No, I want to stay on this road. It lets me bypass a lot of nasty intersections and is only 2 minutes slower

“If you don’t listen to me, why do you even take me along?”

I do listen to you, but in this case, I know a better route for this part of the trip

“You don’t love me anymore. I saw you looking at that other GPS in the store”

That’s a model for hiking and geocaching

“She’s a model, is she?? I bet you felt her up too! Damned skinny bitch”

Oh, now you’re just being silly

“I am NOT being silly. You don’t touch me like you used to! I catch you looking at other GPS’es and now you don’t even listen when I tell you to turn left!”

I’m just saying that this time, going straight is a better option.

“That’s it! I’m going to my mother’s! TURN RIGHT!”



Tuesday, October 30, 2012

Sunday, October 14, 2012

Oct 14

Happy Birthday

Tuesday, October 09, 2012


The tech job market in Columbus seems to be picking up quite a bit. This is a wonderful thing for a lot of people since we like to be able to pay rent and buy sandwiches.

Unfortunately, it also means an increase in the number of people that call themselves recruiters whose only purpose is to spam as many people as possible in the hope that some company will hire one of them so said “recruiter” can get a commission.

These people are not really recruiters. They’re parasites. Real recruiters are a completely different creature.

If you’re a “recruiter” and are located in an off shored call center, you aren’t really a recruiter. I’ve gotten a few calls of this sort in the last few weeks and they’re driving me up the wall – Broken English, lots of call center noise in the background, and follow up emails that say things like “I enjoyed speaking with you” when all they did was leave a voicemail.

If your “job description” is a page full of bullet points that tell me absolutely NOTHING about the position, you’re doing it wrong. I once got an email from a “recruiter” that had about 20 bullet points worth of “description” and all it really said was “write code, conform to company standards, and you won’t be supervising anyone”.

Don’t tell me that you have something you think I would be “perfect” for without telling me why. This is especially true when the job is for something I’ve never done before. This is the most common kind of resume spammer “recruiter”. Thankfully they also tend to be the least tenacious and easiest to ignore.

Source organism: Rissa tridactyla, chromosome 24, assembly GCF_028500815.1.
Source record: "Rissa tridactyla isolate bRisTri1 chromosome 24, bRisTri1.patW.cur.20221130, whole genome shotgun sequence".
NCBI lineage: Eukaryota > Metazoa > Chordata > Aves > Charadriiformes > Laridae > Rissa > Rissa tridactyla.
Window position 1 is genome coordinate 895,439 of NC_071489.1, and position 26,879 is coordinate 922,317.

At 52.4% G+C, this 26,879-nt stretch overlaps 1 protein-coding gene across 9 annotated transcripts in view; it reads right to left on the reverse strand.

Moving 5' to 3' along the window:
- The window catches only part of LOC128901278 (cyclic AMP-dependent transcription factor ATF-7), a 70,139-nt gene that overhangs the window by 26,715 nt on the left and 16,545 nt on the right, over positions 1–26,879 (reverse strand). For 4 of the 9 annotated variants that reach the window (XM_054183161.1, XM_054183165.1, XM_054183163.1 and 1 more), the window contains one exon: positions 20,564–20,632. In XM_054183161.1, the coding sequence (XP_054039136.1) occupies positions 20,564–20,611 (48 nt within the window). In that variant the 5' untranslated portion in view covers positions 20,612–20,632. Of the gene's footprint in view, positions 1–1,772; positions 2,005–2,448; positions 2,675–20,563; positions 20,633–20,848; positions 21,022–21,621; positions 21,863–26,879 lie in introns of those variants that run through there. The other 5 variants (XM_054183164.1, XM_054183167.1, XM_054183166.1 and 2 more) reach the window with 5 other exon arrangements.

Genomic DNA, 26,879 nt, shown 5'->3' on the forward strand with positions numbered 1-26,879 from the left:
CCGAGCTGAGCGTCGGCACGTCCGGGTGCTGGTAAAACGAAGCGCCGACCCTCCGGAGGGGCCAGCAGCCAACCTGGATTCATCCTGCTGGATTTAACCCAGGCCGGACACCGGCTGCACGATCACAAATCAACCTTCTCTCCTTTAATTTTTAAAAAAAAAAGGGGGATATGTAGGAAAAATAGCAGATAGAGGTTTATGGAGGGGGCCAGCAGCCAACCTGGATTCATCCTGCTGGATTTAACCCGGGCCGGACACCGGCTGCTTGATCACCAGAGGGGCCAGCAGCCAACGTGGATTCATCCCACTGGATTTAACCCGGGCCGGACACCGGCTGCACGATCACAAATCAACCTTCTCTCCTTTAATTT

If you’re contacting me about a job in Ohio, but you’re located in New York, you’re doing it wrong. You can’t know about the developer community in Columbus, Ohio if you’re located in Rochester, New York. If you’re not in the geographic area that you’re hiring for, you’re probably doing it wrong (there are exceptions, but they’re not that common).

Bad recruiters leer at and hit on my girlfriend while she’s at an after users group meet-up with me (true story, sadly. Karyl almost dumped her drink on the guy).

By contrast, good recruiters generally display the following qualities:

  • They work through word of mouth networks in the developer community. Referrals are the source of most of their candidates.
  • They will tell you the name of the company that they are trying to put you in touch with to make sure you haven’t already submitted to them since multiple submissions basically kill your chances.
  • They take some time to learn what you’re looking for instead of trying to shoehorn you into every position that comes across their desk.
  • They take time to help prepare you for the interview. They will give you an idea of what to expect both in terms of interview techniques (if there are any tests, etc) and corporate culture including suggestions of how formal or casual to be in the interview.
  • They do not act like a creep and hit on my girlfriend.

Good recruiters are worth their weight in gold. Bad ones only serve to make everyone’s lives difficult. Sadly, the good ones are also about as rare as gold while the bad ones abound.

Current mood: tired
Current music: The Call – Let The Day Begin

Friday, June 29, 2012

Lunch Time


Since some of the Devs on my twitter list seem to be in the mood for soups/stews and Bill (@sempf) suggested I place this recipe here, I present to you

Lamb Stew

  • 1lb ground lamb or beef
  • 6 cups beef broth (I use the beef base from Das Dutchman. It’s inexpensive and takes up much less storage space. It’s available at some area Kroger stores as well as here)
  • 1 cup white wine
  • 1 package beef stew seasoning
  • 1 cup pearled barley
  • 8-12 oz package of mushrooms (washed and diced)
  • 6-8 carrots, sliced
  • 2-6 whole tomatoes (about 1-1.5lb). Diced
  • 1-2 medium onions, diced
  • 1 can whole kernel corn (optional)
  • Red pepper to taste

Brown meat in 5qt or larger pot (I use a 5qt cast iron Dutch oven)
Add remaining ingredients and bring mixture to a boil
Reduce heat, cover and allow mixture to simmer for 2-3 hours, stirring occasionally.
It may be necessary to add water to the soup as evaporation will occur

Makes 1 gallon + of stew.